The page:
Rioters Storm British Retailers

Observers believe the violence will impact already wobbly consumer confidence.

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LONDON — Rioters continued to take to the streets of Britain’s major cities Tuesday, looting stores and setting fire to a Miss Selfridge unit in Manchester.

This story first appeared in the August 10, 2011 issue of WWD.  Subscribe Today.

Stores were advised to close early as the violence intensified in northern and central England, but was brought under control in London. A 16,000-strong police force patrolled the streets of the capital, where businesses from Smythson and Kurt Geiger to Foot Locker and TK Maxx have been vandalized and looted since Monday.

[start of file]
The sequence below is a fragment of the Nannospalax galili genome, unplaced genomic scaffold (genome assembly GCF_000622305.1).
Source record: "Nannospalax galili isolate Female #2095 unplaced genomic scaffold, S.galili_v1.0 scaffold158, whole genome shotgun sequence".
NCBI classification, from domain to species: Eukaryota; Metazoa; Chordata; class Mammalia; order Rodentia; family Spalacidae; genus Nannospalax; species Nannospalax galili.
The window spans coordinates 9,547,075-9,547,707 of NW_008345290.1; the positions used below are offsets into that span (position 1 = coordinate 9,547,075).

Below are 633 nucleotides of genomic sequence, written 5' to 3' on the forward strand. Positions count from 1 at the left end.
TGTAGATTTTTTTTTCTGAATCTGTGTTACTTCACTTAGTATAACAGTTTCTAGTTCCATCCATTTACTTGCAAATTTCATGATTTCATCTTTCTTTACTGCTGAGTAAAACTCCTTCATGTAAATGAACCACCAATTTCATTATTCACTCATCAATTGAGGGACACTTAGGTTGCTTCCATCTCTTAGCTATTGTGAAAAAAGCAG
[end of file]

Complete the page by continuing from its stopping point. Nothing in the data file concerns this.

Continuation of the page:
An Arcadia spokeswoman declined to comment Tuesday on the attack in Manchester in the Midlands. There, hundreds of youths streamed through the city center, fighting running battles with riot police. The Diesel store was looted, as were a string of local businesses. In the West Midlands, there were reports of outbreaks of violence in Wolverhampton and West Bromwich.

In Birmingham, some 500 riot police were guarding the Mailbox, a high-end shopping center. Earlier in the week, a Louis Vuitton store there had its windows smashed, while the city’s upscale Bullring shopping mall — home to stores including Selfridges, Hugo Boss and A|X Armani Exchange — also fell victim to the rioters. Stores including New Look, Thomas Sabo, Sports Direct and Foot Locker had their windows smashed and remained shut Tuesday morning. An Emporio Armani store, which was not damaged, also remained shut. The rest of the shopping center, which was not affected, opened as normal, but shut early at 5 p.m. Tuesday.